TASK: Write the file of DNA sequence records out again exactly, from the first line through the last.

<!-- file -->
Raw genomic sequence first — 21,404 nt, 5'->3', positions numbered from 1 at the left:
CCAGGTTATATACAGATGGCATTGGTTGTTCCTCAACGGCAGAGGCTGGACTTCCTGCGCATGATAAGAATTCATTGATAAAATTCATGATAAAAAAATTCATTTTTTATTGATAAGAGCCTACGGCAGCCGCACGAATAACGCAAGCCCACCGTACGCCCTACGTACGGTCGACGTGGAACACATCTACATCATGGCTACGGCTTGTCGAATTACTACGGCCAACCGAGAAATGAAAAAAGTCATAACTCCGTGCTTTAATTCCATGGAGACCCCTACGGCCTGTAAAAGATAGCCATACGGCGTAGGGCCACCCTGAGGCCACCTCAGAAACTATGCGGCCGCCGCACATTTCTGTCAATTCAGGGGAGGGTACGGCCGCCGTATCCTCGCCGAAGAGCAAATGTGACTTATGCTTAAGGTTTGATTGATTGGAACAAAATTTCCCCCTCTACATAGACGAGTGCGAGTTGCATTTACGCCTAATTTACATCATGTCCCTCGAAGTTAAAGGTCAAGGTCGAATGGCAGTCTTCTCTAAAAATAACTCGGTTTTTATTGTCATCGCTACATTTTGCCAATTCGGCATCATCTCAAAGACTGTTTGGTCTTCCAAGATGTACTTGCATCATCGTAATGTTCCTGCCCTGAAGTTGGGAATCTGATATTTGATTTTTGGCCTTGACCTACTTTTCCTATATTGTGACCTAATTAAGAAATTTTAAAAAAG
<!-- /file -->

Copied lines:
Raw genomic sequence first — 21,404 nt, 5'->3', positions numbered from 1 at the left:
CCAGGTTATATACAGATGGCATTGGTTGTTCCTCAACGGCAGAGGCTGGACTTCCTGCGCATGATAAGAATTCATTGATAAAATTCATGATAAAAAAATTCATTTTTTATTGATAAGAGCCTACGGCAGCCGCACGAATAACGCAAGCCCACCGTACGCCCTACGTACGGTCGACGTGGAACACATCTACATCATGGCTACGGCTTGTCGAATTACTACGGCCAACCGAGAAATGAAAAAAGTCATAACTCCGTGCTTTAATTCCATGGAGACCCCTACGGCCTGTAAAAGATAGCCATACGGCGTAGGGCCACCCTGAGGCCACCTCAGAAACTATGCGGCCGCCGCACATTTCTGTCAATTCAGGGGAGGGTACGGCCGCCGTATCCTCGCCGAAGAGCAAATGTGACTTATGCTTAAGGTTTGATTGATTGGAACAAAATTTCCCCCTCTACATAGACGAGTGCGAGTTGCATTTACGCCTAATTTACATCATGTCCCTCGAAGTTAAAGGTCAAGGTCGAATGGCAGTCTTCTCTAAAAATAACTCGGTTTTTATTGTCATCGCTACATTTTGCCAATTCGGCATCATCTCAAAGACTGTTTGGTCTTCCAAGATGTACTTGCATCATCGTAATGTTCCTGCCCTGAAGTTGGGAATCTGATATTTGATTTTTGGCCTTGACCTACTTTTCCTATATTGTGACCTAATTAAGAAATTTTAAAAAAG